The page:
Often I approach a literary novel with a bit of trepidation because literary writers frequently intrude on their stories, using language as an end in itself instead of as a slave to the story. But as I read The Never-Open Desert Diner, I was pleased to discover that James Anderson wrote the novel always choosing the good of the story over showmanship.
Besides the restrained skill of the writing, I was impressed by Anderson’s setting. Choosing to place a novel in the desert was bold. Most readers view the desert as arid nothingness, populated by oddities both creaturely and human, and aren’t apt to pick up a novel set there. But any who read this book find that Anderson painted the truth of the desert’s quixotic beauty with its dazzling sunsets and dangerous storms. Furthermore, he imbued the characters with sensitive humanity, and, having lived in the high desert myself, I was delighted with the way he explored the fascinating people who live there.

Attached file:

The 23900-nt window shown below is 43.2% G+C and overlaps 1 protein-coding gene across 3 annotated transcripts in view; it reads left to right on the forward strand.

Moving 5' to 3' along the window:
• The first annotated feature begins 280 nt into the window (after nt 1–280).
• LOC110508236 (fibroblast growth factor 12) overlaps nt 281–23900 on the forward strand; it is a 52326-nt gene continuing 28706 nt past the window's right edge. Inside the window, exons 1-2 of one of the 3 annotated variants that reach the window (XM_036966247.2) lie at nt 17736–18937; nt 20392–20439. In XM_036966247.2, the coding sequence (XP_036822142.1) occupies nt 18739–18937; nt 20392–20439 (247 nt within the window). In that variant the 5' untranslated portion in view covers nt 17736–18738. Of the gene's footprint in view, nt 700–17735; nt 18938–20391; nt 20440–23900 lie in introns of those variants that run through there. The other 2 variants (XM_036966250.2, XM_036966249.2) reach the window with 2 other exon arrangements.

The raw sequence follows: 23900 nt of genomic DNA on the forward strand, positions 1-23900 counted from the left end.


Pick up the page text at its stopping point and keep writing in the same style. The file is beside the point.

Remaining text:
Aside from the literary aspects of the novel, the story is an entertaining and engaging read. The pace of the story is consistent, and there are enough story questions to drive the narrative and the reader forward. Finally, the ending is excellent—a wistful, satisfying conclusion to a well-written novel book.
I can’t wait to read Mr. Anderson’s next novel.
I received this book for Blogging for Book in exchange for a review.